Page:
Understanding the trends in sales is half the battle when it comes to designing a plan of action. Keeping up with the news also encourages everyone to stay flexible in a quickly changing world. You're fighting to schedule yourself in customers’ already filled calendars, and the people that you need to reach are always the ones who have the least time to give. To truly understand where the opportunities and challenges are, it helps to identify the patterns the B2B industry is seeing across the board.
Independence in business
Hopefully, you've already noticed this trend already, but it's probably the biggest one you're facing. No longer do clients feel that they need to seek out the help of a salesperson because they can find what they need on the Internet. Brands are also aggressively marketing themselves, so most companies are struggling to be heard above the noise. Salespeople today have a reputation of being both untrustworthy and unreliable, so one tip would be to focus the encounter with the buyer. Share concrete examples about how your customer’s company can benefit from your products and services. In other words, frame the sale as a way the buyer can take a more active role in strengthening their business — not about how you can line your pockets with a fat commission.
The age of freelancing
While traditional sales have been disrupted by technology, there are ways that it can open new markets to those in B2B sales. The office is certainly not considered obsolete just yet, but more and more people are working from home and as their own boss. With freelancers and contract workers coming into focus, it's a huge opportunity for those in B2B sales. There are now 53 million people who make their living on their own, and the trend is only growing. Many of these freelancers will need help both to get started and to maintain their success, and a good B2B salesperson can offer them solutions to expand their business.
Simplicity in purchasing and ordering
The B2B salesperson now has less to do when it comes to the actual ordering of the products they offer, and customers are now becoming accustomed to going online and selecting what they want without help. This is especially true when the order is relatively inexpensive and simple. While it has certainly served to lessen the demand on the salesperson, it can also leave the client to feel less loyalty to the brand. The less the salesperson knows about the intricacies of their accounts, the easier it will be to dismiss the importance of the relationship. To overcome this challenge, salespeople need to find other ways to offer value to customers outside of transaction-related processes.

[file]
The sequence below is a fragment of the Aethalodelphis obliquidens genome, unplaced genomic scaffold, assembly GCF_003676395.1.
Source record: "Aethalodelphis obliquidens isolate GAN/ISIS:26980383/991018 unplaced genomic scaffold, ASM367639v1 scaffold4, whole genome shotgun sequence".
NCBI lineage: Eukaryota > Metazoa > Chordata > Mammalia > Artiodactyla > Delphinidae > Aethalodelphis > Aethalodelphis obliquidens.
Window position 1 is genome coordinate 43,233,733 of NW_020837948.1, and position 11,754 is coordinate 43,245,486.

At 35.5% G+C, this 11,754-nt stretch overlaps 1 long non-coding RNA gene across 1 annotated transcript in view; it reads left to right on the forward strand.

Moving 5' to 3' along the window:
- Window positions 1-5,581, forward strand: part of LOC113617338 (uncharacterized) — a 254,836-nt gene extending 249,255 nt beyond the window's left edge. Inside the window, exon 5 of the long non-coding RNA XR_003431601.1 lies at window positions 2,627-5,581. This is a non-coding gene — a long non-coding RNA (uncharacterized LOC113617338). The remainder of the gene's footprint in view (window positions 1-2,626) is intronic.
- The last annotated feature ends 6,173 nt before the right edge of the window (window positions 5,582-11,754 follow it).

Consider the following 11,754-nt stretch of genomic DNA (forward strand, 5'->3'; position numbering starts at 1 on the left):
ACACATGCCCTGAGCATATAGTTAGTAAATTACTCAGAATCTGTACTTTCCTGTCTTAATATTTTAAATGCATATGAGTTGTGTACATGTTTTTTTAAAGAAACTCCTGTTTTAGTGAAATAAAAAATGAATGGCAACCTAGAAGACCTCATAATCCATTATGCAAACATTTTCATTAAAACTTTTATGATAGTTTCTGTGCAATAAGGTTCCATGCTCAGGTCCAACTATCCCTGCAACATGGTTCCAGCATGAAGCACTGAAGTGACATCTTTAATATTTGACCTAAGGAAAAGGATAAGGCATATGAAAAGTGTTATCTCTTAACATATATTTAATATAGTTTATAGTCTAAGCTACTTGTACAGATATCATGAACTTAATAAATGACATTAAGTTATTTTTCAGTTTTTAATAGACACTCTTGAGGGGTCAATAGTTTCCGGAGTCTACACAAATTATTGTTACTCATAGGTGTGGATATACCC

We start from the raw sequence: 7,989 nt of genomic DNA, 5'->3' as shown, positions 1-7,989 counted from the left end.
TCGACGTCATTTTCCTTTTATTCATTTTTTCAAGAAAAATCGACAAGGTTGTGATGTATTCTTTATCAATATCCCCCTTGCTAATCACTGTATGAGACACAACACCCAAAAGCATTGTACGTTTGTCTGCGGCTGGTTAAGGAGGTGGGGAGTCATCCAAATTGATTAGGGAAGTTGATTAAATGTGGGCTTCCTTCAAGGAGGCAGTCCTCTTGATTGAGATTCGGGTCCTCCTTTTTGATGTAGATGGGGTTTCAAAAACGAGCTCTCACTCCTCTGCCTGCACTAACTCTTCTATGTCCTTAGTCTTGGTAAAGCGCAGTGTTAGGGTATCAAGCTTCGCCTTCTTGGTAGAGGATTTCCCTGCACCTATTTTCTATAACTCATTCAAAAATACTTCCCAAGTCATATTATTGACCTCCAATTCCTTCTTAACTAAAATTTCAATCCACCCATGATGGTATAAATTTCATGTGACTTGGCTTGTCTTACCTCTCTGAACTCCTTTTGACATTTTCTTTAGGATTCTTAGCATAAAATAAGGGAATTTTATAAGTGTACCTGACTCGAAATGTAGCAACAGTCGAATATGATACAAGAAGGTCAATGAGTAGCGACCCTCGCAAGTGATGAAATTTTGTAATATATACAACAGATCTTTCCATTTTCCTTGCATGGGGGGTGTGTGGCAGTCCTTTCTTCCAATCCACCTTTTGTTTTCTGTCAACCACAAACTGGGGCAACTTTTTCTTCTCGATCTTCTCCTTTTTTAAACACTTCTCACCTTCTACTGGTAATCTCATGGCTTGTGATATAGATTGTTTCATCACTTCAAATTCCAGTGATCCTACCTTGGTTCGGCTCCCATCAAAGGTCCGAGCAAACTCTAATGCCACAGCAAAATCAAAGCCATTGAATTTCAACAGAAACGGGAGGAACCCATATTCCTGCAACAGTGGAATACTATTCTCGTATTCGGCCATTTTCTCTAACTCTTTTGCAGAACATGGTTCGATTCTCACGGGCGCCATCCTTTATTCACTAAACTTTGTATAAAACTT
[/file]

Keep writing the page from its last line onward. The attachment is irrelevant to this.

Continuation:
Growing disconnect between sales and marketing
Growth can slow tremendously without input from both departments, yet seldom do these two groups meet to go over strategy. While sales and marketing are ultimately focused on the same goal, each field attracts two very different types of skill sets. Marketing is often focused on leads, but it's pivotal to remember it's the accounts that bring in money. Bringing marketing into the meetings can give sales greater context and background to make decisions. Marketing can figure out who the key decision makers are in the prospective accounts, and start engaging with them, either by following them on social media or sharing strategic content with them.
Evolving customer needs
Customer satisfaction has become about cohesion, with 86 percent of senior marketers stating that every experience has to be on the path to meeting a customer's needs. That's a lot of pressure to put on a team, but it all starts with creating a culture that is focused on the customer, not on the numbers. By freeing a team up to actually devote time to the individual, you empower them to make strong decisions that will actually lead to better sales. The buyers find the vast majority of conversations they have with salespeople are useless, so this trend is especially one to fight against.
Spotlight on content
In this day and age, customers are more likely to respond to content rather than a phone call. One statistic showed it was a major factor in 65 percent of the buyers surveyed. This means that if a company asks to see literature rather than hear a pitch, it isn't necessarily a brush-off but more of a way to determine the type of seller they're dealing with before going any further. The money spent on content is well worth it, and it pays to invest in both video and literature. Clients are figuring out pretty quickly what is helpful to them and what isn't, so time is of the essence. Marketers and salespeople alike need to be working out how to effectively use short- and long-form content especially to make a bigger impact on the audience.
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